The Historical Novel Society Australasia (HNSA), alongside ARA Group, recently announced the 2020 shortlist for the inaugural ARA Historical Novel Prize. Shepherd by Catherine Jinks was one of the novels featured in the shortlist.
One of Australia’s most well-known writers for children and young adults, Catherine has written a riveting, fast-paced adult historical thriller that brings the brutality and courage of Australia’s colonial frontier vividly to life. Set in rural New South Wales in the convict era, the novel features a young boy hunted down in an ancient land by a brutal killer seeking revenge. Jinks was born in Brisbane, grew up in Papua New Guinea and studied medieval history at the University of Sydney.
Tom Clay, the 13-year-old poacher turned convict-shepherd who narrates Catherine Jinks’ novel, knew every plant and animal in his native Suffolk. Transported to New South Wales and assigned to an isolated sheep run in the bush, Clay laments his ignorance of the local flora and fauna: ‘How can anyone live well in a place without knowing it?’ he asks. In Tom’s clear, sharp voice, Shepherd explores the importance of listening to and respecting an ancient land, as well as surviving colonial injustices.
Taut and compelling, the narrative is breathlessly fast-paced and finely crafted. Shepherd is imbued with a depth of understanding of the natural world, and powerfully evokes, with unstoppable momentum, the brutality of desperate men.
An Interview with Catherine Jinks, Author of Shepherd
We chat with Catherine below about the inspiration for her novel and what she enjoyed most about researching her novel.
What was your inspiration for your novel?
‘Shepherd’ came about when I decided to try my hand at an original screenplay. I thought I’d start with a thriller, because the genre is fairly straightforward; I just needed to work out how someone might get stuck somewhere, in great danger, beyond all help. I thought to myself: I need my main character to be in the middle of nowhere. And then I realised that no one was more isolated than a colonial convict in a shepherd’s hut.
I first found out about shepherd’s huts years ago, when I first read about Alexander Pearce, the cannibal convict who staggered out of the Tasmanian bush in 1822 after escaping from Macquarie Harbour. He was taken in by a convict shepherd at the very edge of the wilderness, and the isolation of that shepherd always stayed with me. I decided that if I wanted my protagonist to be a vulnerable person completely on his own, then a child convict shepherd would be my best bet.
Since no one was interested in the screenplay, I decided to turn the story into a book instead.
Why did you feel the era of history about which you were writing needed to be told?
I don’t know that 1840s New South Wales needs to be explored more than any other era in history; I’ve always felt that the more history you’re familiar with, the better equipped you are to assess the challenges of the modern world. But I suppose I felt compelled to tell this particular story because it had such a strong, natural, driving narrative, and because I was fascinated by the idea of a poacher, trained to read the countryside in England, who’s thrown into a completely strange land where most of the plants and animals don’t even have an English (or Latin) name yet.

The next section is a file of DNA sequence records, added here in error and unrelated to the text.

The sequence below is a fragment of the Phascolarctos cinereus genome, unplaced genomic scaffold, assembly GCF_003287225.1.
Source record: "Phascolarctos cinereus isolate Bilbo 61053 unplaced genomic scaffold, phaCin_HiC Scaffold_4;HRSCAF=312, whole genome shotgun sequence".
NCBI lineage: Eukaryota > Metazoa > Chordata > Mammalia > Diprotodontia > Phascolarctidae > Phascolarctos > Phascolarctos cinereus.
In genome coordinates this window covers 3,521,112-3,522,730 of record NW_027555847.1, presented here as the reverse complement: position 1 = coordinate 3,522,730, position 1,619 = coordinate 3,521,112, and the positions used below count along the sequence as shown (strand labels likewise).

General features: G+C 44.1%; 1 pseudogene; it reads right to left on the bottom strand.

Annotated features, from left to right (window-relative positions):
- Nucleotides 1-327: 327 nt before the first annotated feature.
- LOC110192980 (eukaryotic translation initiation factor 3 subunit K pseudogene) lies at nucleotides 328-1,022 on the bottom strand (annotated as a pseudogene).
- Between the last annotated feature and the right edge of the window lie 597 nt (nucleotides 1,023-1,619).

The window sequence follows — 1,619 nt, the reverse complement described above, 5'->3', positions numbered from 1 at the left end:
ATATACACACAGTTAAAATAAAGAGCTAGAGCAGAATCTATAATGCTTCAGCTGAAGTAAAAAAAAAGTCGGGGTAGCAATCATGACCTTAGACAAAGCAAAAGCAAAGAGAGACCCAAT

I do think it’s important for Australians to understand our convict history, because it’s still influencing our national character. In my opinion, there’s a vein of brutality in Australian culture, as well as a tendency to both blame authority and expect government support, which can be traced back to our convict ancestors.
What did you enjoy most about researching your novel?
Historical research is always fun. I’ve spent my life doing it, and it’s the most fiddly, absorbing, where-did-that-day-go occupation that you could possibly undertake. The fact that I’ve written several other books (novels and non-fiction) set in colonial Australia meant that I didn’t need to start my research from scratch; I already had a fairly deep understanding of the period. But I did enjoy trawling through Trove looking for stories about convict shepherds and aboriginal trackers.
It’s absolutely amazing what you can find on the internet these days. I discovered a nineteenth-century book about English country life which included an entire section about poachers and poaching. That was like panning for gold and finding a huge nugget. Digging up details about the assizes and gaol in Bury-St-Edmunds in the 1830s – that was a challenge. But I was able to do every last bit of it on the net.
What challenges have you faced in your writing career, and in particular, during COVID?
I’ve probably faced fewer challenges than most writers (especially since I decided to have only one child), but I do think it’s getting tougher. People generally aren’t reading as much, COVID notwithstanding; these days you’re either a runaway best seller or you don’t sell anything. I once made a decent living from my novels, but not anymore – and COVID has sunk my other income stream, which was school talks.
That’s why prize money is so welcome; it has a massive impact on a writer’s income.
For further information about each of the authors and their novels, please visit 2020 ARA Historical Novel Prize Shortlist.
You can also read our first interview with Catherine, which was part of our series of interviews with all the longlisted authors.
The winner of the ARA Historical Novel Prize will be announced in Sydney by both video broadcast and live streamed via the HNSA Youtube channel at 7.30pm on the evening of Tuesday, 10 November 2020. Subscribe to the channel so you don’t miss out hearing the news.